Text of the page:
The Federal Bureau of Investigation (FBI) has now called all Federal Firearms Licensees (FFLs) and interested parties to join its upcoming event that will include several useful resources and presentations pertaining to licensing and gun ownership. The event called the "NICS Retailer Day" will be held on July 25 at [more]
Florida state officials have just announced that thousands of Florida residents who currently possess firearm concealed carry permits may have just had their information compromised. Thousands of names of holders and hundreds of Social Security numbers were reportedly stolen by hackers. The data breach was initiated through the online payment system [more]
The state of Arizona has passed a brand new State Bill, which is obviously aimed at Tucson city's stubborn stance on firearm background checks. The new law is specifically targeting the private sale of guns amongst citizens. A city ordinance that required background checks for gun sales was passed more [more]
A new legislation that would have required health care workers in Colorado to undergo a fingerprint background check has now been stopped dead in its tracks in the state's Senate committee. The bill was an effort by Democrats to disqualify convicted felons and known offenders from holding sensitive positions in [more]
Despite the industry's initial forecast of slower gun sales under president Trump's administration, the FBI background check data has now shown a surprising spike for gun sales last month. The number of background checks that were conducted last month only serves to prove that having a gun-friendly president will not [more]
In a rather unexpected turn of events, gun sales for the past few months have steadily been declining, despite Trump's win in the United States Presidential Elections. With a president that is strongly supportive of second amendment rights, gun sales should have increased seeing as that there is now fewer restrictions [more]
WASHINGTON – Six months have passed since the deadly elementary school shooting which made gun control a priority issue in the United States once again. Families of some of the victims are now going back to Washington to remind lawmakers that they are still waiting for actions to be taken.
The lobbying visit Tuesday and Wednesday is one of several observances planned to mark a half-year after the Dec. 14 massacre of 20 young children and six staff at a Connecticut school by a gunman with a legally purchased, high-powered rifle.
President Barack Obama proposals to toughen gun laws have mostly failed in congress, but the President’s allies are demanding that he do more. Obama has expressed his intention on doing everything in his power to stem gun violence even without Congress.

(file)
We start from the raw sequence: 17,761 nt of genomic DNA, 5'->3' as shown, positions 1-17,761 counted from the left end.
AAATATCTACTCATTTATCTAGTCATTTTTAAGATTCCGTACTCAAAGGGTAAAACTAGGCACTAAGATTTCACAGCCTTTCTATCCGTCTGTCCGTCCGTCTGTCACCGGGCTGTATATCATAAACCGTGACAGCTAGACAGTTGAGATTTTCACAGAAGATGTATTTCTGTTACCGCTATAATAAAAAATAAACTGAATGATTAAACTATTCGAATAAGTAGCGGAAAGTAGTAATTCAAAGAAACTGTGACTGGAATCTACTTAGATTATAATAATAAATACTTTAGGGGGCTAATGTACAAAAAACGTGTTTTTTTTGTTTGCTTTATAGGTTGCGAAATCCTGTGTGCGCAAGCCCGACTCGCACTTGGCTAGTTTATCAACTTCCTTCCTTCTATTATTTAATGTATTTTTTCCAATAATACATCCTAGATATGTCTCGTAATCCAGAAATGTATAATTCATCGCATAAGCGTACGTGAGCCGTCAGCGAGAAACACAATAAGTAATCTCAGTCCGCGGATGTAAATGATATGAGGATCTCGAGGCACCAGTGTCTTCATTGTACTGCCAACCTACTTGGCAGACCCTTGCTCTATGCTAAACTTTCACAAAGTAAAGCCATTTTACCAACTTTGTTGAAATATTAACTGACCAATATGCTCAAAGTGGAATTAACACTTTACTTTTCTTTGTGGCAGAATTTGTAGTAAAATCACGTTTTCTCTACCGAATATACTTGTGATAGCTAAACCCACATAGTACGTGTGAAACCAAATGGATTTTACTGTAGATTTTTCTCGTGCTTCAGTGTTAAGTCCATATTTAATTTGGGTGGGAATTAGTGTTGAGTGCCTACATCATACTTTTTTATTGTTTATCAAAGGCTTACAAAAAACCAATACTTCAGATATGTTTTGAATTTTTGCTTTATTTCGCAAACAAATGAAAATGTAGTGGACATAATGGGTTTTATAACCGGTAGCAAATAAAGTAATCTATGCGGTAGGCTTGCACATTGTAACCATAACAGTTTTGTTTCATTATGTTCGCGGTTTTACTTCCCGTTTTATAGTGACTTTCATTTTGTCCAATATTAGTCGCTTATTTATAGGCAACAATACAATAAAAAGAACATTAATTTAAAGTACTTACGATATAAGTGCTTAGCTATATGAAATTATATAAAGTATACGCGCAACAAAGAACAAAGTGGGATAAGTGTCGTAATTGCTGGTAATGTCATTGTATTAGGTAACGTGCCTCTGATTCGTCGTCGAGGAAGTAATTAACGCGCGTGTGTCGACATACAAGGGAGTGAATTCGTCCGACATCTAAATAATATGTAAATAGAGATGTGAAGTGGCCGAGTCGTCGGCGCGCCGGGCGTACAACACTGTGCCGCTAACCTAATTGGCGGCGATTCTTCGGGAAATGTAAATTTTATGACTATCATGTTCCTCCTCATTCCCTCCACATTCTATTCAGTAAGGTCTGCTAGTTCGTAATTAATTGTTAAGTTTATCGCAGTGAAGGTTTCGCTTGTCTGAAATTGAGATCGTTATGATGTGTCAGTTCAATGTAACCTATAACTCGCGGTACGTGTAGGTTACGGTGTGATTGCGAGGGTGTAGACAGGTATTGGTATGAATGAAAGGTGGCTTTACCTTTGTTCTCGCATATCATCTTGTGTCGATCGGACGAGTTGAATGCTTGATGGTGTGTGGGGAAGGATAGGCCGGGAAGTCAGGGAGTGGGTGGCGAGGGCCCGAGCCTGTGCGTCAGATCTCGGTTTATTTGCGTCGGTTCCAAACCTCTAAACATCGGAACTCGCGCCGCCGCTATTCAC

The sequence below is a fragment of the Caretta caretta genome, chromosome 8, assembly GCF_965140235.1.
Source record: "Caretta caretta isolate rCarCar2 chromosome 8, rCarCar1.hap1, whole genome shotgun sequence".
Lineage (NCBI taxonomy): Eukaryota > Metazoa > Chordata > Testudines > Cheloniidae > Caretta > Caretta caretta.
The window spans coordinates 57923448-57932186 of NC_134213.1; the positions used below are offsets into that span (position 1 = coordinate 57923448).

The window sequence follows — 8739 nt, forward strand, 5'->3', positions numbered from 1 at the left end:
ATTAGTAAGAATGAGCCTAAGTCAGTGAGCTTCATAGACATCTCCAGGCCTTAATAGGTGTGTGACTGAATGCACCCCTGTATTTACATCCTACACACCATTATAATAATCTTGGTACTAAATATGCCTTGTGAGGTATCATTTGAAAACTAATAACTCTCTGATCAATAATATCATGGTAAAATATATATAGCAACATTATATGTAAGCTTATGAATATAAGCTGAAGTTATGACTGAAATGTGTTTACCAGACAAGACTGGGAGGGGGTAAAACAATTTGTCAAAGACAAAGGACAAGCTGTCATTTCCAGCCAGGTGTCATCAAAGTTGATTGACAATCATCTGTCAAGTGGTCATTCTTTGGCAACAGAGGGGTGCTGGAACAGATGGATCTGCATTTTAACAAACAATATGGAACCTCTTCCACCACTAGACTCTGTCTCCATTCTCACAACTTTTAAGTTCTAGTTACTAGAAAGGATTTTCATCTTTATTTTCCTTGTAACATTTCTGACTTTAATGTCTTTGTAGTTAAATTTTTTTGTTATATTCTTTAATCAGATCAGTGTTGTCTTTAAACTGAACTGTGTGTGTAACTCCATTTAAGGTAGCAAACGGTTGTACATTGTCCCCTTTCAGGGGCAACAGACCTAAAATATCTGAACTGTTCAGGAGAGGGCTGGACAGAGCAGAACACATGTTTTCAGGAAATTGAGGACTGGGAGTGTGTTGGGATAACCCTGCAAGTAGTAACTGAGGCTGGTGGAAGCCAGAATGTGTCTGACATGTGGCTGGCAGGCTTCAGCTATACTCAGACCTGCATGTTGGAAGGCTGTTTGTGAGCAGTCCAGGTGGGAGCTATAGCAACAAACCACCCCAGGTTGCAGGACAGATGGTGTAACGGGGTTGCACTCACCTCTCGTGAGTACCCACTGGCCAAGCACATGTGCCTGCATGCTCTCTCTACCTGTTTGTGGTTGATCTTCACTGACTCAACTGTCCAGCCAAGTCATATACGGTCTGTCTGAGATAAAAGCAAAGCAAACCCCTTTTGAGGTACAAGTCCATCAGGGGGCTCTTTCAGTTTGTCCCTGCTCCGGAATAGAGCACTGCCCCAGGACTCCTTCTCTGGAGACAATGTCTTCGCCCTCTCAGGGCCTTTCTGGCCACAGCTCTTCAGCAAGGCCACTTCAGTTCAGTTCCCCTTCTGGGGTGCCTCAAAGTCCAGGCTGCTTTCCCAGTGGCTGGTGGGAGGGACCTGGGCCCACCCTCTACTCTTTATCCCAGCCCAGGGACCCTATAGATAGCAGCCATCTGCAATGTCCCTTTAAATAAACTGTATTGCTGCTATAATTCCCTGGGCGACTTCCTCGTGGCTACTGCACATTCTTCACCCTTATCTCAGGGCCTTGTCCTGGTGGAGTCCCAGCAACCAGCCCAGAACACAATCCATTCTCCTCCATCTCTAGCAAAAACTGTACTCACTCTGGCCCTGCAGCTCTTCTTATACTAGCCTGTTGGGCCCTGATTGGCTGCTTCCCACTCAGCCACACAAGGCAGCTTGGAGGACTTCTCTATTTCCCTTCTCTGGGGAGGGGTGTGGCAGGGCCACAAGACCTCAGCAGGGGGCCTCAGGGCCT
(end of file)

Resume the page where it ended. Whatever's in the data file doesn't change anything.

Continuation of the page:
Obama issued 23 executive actions after the Connecticut shooting and hasn’t ruled out doing more. His aides say he isn’t planning to announce any new initiatives or hold a gun-related event this week but will likely acknowledge the six-month mark.
The Center for American Progress, a Washington think-tank with close ties to the White House, is asking Obama to issue a dozen more executive actions they say are within his power to reduce gun crimes. The group has been pushing those measures in meetings with the White House, where Vice-President Joe Biden declared in an email to supporters Friday, “This fight is far from over.”
Nicole Hockley, who lost 6-year-old Dylan, said the fight for new laws, which the families also have taken to several states, has left them emotionally exhausted, but they won’t give up “no matter how long it takes.”
“It is very disappointing that six months have passed, and although we are making progress in individual states, we aren’t making progress on the federal level when it comes to background checks when an overwhelming number of Americans support it,” she said in a telephone interview.
But the National Rifle Association, which has successfully helped block any new guns laws, said it sees no further need for executive action. “The problem we have is lack of enforcement and lack of prosecution,” said NRA spokesman Andrew Arulanandam.
Democratic Senate aides said it was unlikely Senate Majority Leader Harry Reid would force a new vote on the background-check legislation unless he had the 60 votes needed to win or, at the very least, had more votes than previously.